This weekend we had a very special guest. I'd met him briefly a few days ago, on the day he'd landed from the US. Jet lagged and exhausted from all the travel, he went straight to the diwan, curled up and slept. When it was time to leave, he was prompted to say Hi.
"Hi", he said.
I had to refrain from going forward and touching him, as I'd normally have done with any child. Nonetheless, I knew autistic children were particular about having people in their space. So I was going to wait till he allowed me in.
A few days later, when he came to stay with his mother, I was apprehensive. His mother was going to leave him with us for a day, while she went out shopping. Also, I wasn't sure if he'd take to Adiv who is relentlessly demonstrative and chatty. I wasn't sure of how we'd console him if he missed his mother. He didn't play with toys, so we wouldn't be able to distract him with anything. He only listened to a DVD of the Wiggles, an aussie band. I didn't have to worry so much about food, as his mom would bring along his stash of comfort foods; some organic jelly beans and gluten free cereal and rice cakes.
When he finally arrived, he flashed us his winning smile, and charged right in. He ran from room to room, exploring. He touched everything that came along the way. He felt the water can, Adiv's toy horse, the walls, and the cushions. He even felt Adiv's hair and smelt it. Adiv stayed close, saying Hi repeatedly and smiling. He got on his horse and called out to him.
"Sit with me", said Adiv.
The 8-year-old got on behind him. A few seconds later, he lost interest. He ran around, followed by his mother who made sure he didn't drop or throw anything. After some running around, he climbed on to the bed, and snuggled up between the sheet and the mattress. Adiv was ecstatic. Why hadn't he thought of that before? Then they both jumped on the diwan like two happy kids. However, Adiv was in his space for a bit too long, and he responded by pushing him off the diwan. My heart skipped a beat, but luckily Adiv landed on a pile of cushions. "Keep Adiv away. He doesn't understand that Adiv is a baby", explained the mother apologetically.
"Adiv is fine", we assured her. We understood it wasn't his fault, but we had to be careful.
By the time I woke up the next morning, our little guest was at the table eating his cereal. With some prompting, he turned to me and said Hi. After breakfast, he came close and held my hand.
"Hi there", I said gently. He pulled to the kitchen. He was curious about the pressure cooker, and all the activity in the kitchen. We put on his DVD for him, while he ran around feeling things, smelling hair, and poking cushions. I attempted to distract him with one of Adiv's videos, but he was bored. So the Wiggles were1 back on. Even though he'd seen it thousands of times, he loved it, chuckling happily on his mother's lap.
When she left for her outting, we were worried, but he seemed fine. If he sensed she'd left, he didn't seem upset. We watched him and Adiv in turns, before he was fed lunch. He enjoyed his broccoli, and ate up some rice with a teaspoon of dal and veggies. After lunch, he was given a pill to calm him down. As he was already getting comfortable with Rohit, he was able to rock him to sleep. Adiv wasn't very pleased though. Adiv insisted that Rohit carry him. And when Rohit was feeding him broccoli, Adiv emphatically declared, "I like cauliflowers also." While I attempted to entertain Adiv, he said angrily, "This is my house. Tell him to go."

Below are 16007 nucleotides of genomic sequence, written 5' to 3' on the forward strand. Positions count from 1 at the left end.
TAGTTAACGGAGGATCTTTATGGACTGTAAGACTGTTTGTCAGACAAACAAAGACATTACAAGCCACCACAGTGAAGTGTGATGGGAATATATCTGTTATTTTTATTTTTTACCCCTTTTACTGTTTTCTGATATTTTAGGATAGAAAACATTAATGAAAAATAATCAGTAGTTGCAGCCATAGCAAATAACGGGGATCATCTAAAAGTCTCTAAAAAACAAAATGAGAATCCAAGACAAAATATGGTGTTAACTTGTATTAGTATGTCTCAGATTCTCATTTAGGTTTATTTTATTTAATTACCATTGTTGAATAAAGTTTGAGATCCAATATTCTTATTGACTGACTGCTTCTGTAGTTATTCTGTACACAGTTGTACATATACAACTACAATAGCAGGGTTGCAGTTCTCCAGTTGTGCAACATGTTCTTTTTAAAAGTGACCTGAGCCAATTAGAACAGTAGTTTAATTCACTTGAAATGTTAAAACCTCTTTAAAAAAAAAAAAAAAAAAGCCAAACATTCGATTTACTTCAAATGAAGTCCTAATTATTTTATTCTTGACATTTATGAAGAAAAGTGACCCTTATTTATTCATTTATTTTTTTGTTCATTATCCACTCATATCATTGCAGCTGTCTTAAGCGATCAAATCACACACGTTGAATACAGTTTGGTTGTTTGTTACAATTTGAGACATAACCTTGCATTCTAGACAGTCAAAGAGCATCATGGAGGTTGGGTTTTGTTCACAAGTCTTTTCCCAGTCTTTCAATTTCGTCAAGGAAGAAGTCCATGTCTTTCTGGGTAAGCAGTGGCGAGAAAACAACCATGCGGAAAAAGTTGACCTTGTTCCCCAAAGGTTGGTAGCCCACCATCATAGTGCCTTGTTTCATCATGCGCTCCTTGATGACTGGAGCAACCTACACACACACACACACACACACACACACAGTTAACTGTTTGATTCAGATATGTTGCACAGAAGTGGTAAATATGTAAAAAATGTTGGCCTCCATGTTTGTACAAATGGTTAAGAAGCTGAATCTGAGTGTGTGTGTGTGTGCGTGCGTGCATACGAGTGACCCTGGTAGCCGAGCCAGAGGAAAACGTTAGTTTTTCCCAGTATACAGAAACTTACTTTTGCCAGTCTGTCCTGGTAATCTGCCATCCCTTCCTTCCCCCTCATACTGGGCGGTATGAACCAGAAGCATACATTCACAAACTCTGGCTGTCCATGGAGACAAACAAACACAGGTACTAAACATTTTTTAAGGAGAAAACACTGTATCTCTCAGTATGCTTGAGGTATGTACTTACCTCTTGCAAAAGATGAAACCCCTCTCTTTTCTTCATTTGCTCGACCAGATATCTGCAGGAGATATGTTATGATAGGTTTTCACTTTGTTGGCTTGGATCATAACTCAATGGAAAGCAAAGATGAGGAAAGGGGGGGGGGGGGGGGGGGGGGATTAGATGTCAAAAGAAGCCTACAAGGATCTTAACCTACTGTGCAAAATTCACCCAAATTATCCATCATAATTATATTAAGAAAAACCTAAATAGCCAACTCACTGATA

In the evening we were all intending to go out to dinner. The little boy hadn't yet woken up, and we were beginning to wonder if we should wake him up for a meal. He hadn't eaten in 7 hours, and was sure to be hungry. When he refused to wake up, we employed other tactics like switching on the light (he'd burrow himself further beneath the comforter) and putting a grain of rice on his lip. We weren't sure if he knew he was hungry, and hoped a taste of the food would get him to wake up. He didn't, and that's when we discovered he was running a temperature. Then we made more desperate attempts to wake him up. We knew he didn't like liquid medicines, but we only had liquid Tylenol. So while Rohit held him, I poured in a teaspoon of Tylenol little by little. He didnt' seem to mind it. By the time his diaper and clothes were changed and he was fed, his mother came back. He flashed her a happy, bright smile and climbed onto her lap. They were leaving in a bit, and his mother got busy packing. Meanwhile Adiv was lying around pretending to be very ill. In a medicine cup, I poured him some juice and coaxed him to drink it as we'd done with the older fellow. Adiv wrapped himself in a blanket and said loudly, "I also very sick."
Adiv was happy to see the 8-year-old leave. He now had his mother and father to himself. However, Rohit and I missed the little fellow. We hadn't spent a lot of time with him, but we'd grown used to him. In his own way he'd begun displaying affection. He would casually climb onto Rohit's lap, or pull me along to show me something. Though we were strangers, he had warmed up to us. When it was time to leave, he surprised me with a hug, a smile, and eye-contact.
In a week's time they'd leave for the US again. I wondered when we'd see him again.
"When we go to the US, we will go see him", said Rohit.
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